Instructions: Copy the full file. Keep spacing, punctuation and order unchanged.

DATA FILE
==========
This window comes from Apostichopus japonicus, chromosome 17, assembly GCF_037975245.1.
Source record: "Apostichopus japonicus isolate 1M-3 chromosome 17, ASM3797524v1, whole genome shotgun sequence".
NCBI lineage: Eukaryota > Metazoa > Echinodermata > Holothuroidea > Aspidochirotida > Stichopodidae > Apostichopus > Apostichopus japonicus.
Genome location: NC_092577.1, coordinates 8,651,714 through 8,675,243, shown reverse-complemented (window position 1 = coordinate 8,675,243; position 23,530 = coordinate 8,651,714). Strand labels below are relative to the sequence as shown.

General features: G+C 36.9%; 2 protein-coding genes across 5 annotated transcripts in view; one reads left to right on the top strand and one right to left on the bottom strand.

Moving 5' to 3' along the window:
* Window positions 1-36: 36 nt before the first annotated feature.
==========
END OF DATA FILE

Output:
This window comes from Apostichopus japonicus, chromosome 17, assembly GCF_037975245.1.
Source record: "Apostichopus japonicus isolate 1M-3 chromosome 17, ASM3797524v1, whole genome shotgun sequence".
NCBI lineage: Eukaryota > Metazoa > Echinodermata > Holothuroidea > Aspidochirotida > Stichopodidae > Apostichopus > Apostichopus japonicus.
Genome location: NC_092577.1, coordinates 8,651,714 through 8,675,243, shown reverse-complemented (window position 1 = coordinate 8,675,243; position 23,530 = coordinate 8,651,714). Strand labels below are relative to the sequence as shown.

General features: G+C 36.9%; 2 protein-coding genes across 5 annotated transcripts in view; one reads left to right on the top strand and one right to left on the bottom strand.

Moving 5' to 3' along the window:
* Window positions 1-36: 36 nt before the first annotated feature.